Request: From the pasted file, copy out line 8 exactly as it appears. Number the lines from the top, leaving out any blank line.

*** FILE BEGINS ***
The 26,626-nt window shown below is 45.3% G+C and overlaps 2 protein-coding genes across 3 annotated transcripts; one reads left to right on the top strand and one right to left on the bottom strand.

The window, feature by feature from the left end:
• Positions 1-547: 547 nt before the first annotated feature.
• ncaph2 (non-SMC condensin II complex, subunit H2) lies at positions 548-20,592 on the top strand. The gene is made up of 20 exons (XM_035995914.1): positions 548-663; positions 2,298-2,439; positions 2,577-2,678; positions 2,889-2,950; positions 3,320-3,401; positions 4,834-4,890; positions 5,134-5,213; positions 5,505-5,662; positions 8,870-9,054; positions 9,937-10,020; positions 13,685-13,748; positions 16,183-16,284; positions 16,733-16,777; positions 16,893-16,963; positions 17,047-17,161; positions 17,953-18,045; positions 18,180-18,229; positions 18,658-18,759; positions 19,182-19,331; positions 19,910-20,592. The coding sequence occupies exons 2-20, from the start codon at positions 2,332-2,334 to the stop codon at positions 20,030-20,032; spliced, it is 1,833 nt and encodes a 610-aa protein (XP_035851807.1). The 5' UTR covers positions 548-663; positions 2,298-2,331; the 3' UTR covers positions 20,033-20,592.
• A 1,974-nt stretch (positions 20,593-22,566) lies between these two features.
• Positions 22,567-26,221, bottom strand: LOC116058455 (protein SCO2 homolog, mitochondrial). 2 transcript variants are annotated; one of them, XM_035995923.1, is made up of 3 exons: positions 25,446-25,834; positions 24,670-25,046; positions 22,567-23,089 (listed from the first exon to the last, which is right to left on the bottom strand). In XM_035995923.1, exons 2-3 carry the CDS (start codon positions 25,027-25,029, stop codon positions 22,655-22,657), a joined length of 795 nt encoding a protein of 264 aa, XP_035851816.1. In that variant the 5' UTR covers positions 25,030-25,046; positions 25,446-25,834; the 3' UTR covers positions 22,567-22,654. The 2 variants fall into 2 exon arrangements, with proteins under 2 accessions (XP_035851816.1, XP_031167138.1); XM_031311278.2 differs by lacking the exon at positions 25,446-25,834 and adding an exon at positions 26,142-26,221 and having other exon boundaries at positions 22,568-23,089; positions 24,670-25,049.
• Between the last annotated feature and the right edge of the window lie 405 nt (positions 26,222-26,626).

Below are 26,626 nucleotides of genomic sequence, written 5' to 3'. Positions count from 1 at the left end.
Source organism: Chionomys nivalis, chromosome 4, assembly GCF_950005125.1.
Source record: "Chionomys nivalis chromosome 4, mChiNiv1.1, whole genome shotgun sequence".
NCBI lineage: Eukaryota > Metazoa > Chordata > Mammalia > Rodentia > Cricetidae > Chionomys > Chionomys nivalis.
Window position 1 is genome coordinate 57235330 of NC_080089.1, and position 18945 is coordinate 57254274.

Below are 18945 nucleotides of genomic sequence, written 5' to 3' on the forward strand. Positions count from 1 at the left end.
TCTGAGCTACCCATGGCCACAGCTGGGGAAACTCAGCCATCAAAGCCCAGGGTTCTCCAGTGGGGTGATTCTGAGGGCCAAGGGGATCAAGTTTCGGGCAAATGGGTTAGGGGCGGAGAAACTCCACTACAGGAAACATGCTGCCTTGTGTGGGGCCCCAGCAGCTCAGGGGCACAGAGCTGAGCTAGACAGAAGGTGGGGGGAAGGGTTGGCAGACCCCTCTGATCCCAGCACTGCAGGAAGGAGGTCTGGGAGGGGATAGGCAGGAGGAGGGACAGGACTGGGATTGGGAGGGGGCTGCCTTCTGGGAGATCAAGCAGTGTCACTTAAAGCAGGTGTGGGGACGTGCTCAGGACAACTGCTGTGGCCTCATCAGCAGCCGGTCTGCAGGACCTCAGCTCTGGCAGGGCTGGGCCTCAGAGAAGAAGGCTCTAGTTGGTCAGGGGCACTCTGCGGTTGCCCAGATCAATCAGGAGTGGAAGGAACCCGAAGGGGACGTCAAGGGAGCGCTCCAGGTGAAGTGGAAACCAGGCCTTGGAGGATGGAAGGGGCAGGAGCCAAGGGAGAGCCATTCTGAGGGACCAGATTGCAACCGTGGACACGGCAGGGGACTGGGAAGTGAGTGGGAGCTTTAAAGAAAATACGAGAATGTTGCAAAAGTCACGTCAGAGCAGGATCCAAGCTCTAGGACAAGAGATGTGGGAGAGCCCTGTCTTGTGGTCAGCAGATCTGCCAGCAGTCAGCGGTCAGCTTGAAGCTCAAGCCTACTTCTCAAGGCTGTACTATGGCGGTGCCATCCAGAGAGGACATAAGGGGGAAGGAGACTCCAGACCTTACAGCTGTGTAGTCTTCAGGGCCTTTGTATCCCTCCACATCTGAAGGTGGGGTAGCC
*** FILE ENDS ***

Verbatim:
Below are 26,626 nucleotides of genomic sequence, written 5' to 3'. Positions count from 1 at the left end.